I’m writing this ahead of the annual RWM with CIWM event at the NEC from 15-17 September and considering how times are tough for many in the industry.
Councils and their commercial partners are having to cope with rock-bottom prices for their recycled materials, causing strains between the two. We have already seen Suez pulling out of Thurrock, and now Middlesbrough has taken back a contract with Biffa because the cost of enhanced sorting to boost quality, and therefore the value of the recyclates, was too much for the council.
Our scrap metal dealers continue to paint a sorry picture of their markets, with prices falling again from record lows. The lower price of oil continues to dog the plastics sector. Gear changes in Government policy on renewables have caused shock waves in the vibrant anaerobic digestion sector. The recovered paper industry seems better placed, however, as we report in our latest market review, although DS Smith is consulting on closing a mill.
Despite all this, resource minister Rory Stewart adopted a very chipper approach in a special interview recorded for RWM. I asked the questions in an office next to his own (he was locked out of that - more shortly).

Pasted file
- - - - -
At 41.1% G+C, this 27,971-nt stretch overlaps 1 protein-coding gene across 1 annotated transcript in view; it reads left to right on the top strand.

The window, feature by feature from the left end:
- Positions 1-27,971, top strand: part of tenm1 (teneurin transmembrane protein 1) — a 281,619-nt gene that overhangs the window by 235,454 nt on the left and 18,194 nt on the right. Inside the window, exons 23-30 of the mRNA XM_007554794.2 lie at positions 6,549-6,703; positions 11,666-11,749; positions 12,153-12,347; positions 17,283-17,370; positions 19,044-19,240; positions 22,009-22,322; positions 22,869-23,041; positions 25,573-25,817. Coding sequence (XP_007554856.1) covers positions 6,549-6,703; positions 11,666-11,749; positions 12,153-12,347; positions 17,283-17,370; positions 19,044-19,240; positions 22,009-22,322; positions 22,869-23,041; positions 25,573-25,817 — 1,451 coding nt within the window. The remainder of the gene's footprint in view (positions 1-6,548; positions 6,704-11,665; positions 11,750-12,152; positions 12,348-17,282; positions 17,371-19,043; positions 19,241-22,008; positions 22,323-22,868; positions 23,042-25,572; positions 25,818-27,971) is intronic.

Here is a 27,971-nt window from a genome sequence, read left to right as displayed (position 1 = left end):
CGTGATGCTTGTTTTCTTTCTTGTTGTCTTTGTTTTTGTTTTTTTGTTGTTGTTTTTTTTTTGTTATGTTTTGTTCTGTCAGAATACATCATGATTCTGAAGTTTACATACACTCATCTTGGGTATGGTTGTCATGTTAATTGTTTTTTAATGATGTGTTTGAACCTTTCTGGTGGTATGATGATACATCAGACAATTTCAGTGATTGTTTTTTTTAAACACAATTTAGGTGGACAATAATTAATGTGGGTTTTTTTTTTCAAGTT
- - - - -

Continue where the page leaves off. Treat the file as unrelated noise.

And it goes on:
The waste sector has been a success story, he insists at the start and, in general terms, it is difficult to disagree. What is harder to square is his faith that better messaging, fewer regulations and greater enforcement will be enough and achievable under his Government department (Defra) that is about to be savaged in the autumn spending review. But Stewart is an optimist and he might just overcome such hurdles.
Back to the interview. The reason it was in an adjoining office was because he had been inadvertently locked out of his own. I have no reason to disbelieve his version of events which meant that, to gain access, he climbed out on to the window sill (on the fifth floor!), crossed a ledge and went in through the window of his own office. But he could not get out through the door so, undaunted, he clambered back.
I share this anecdote in admiration rather than alarm about Stewart’s charming lack of self-preservation. Who knows - perhaps he has the agility to help our sector progress in the years ahead.
See you at RWM!